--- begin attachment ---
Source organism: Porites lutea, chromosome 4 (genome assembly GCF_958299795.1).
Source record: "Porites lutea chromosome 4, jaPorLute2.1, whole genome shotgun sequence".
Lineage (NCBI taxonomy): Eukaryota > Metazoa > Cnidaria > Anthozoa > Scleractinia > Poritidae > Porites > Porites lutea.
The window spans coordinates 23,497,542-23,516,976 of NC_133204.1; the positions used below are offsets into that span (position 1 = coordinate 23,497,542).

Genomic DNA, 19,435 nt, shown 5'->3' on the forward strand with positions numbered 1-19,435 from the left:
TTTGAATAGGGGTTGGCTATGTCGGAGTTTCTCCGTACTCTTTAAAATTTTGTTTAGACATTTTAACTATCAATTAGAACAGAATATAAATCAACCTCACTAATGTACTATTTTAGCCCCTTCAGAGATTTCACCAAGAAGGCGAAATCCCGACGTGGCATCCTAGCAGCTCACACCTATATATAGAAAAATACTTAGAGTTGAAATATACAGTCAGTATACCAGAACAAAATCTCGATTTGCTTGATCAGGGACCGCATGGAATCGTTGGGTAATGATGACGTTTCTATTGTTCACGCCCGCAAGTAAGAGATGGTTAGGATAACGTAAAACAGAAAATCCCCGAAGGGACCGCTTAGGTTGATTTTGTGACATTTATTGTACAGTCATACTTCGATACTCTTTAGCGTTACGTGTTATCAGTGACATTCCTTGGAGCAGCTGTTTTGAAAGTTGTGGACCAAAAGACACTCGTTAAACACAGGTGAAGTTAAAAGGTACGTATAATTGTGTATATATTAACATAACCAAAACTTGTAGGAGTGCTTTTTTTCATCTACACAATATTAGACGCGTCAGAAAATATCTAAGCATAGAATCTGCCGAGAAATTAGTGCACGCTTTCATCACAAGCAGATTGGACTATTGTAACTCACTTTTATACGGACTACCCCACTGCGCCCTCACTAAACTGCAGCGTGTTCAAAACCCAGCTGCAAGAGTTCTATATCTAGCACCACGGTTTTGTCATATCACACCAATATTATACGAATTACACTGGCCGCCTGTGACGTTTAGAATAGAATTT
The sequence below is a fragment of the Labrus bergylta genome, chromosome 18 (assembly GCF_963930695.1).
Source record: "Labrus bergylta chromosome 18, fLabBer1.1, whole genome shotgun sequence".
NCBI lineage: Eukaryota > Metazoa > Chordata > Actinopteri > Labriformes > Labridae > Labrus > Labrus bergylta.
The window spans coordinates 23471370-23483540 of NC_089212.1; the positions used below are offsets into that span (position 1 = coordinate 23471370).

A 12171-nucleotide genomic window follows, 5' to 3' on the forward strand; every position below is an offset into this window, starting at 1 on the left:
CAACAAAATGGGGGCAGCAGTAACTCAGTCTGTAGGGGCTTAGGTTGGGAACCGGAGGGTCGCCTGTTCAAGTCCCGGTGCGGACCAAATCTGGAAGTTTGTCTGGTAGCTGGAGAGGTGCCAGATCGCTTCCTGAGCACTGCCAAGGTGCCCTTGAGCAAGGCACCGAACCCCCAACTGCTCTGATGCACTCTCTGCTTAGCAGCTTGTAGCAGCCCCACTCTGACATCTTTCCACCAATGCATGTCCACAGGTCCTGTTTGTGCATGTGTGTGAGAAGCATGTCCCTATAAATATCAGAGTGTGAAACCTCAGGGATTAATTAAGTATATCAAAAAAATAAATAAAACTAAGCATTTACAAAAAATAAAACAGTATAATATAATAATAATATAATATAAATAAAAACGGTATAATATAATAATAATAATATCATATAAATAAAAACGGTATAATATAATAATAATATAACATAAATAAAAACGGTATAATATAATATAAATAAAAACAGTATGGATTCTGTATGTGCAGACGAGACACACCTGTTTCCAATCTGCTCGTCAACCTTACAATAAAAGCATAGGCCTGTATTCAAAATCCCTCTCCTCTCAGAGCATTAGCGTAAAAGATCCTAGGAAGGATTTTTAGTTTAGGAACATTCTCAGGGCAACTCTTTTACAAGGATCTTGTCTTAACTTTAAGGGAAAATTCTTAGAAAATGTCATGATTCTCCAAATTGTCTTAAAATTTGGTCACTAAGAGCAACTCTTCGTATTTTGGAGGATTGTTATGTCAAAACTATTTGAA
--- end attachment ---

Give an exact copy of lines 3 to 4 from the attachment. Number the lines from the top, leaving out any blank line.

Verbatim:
Lineage (NCBI taxonomy): Eukaryota > Metazoa > Cnidaria > Anthozoa > Scleractinia > Poritidae > Porites > Porites lutea.
The window spans coordinates 23,497,542-23,516,976 of NC_133204.1; the positions used below are offsets into that span (position 1 = coordinate 23,497,542).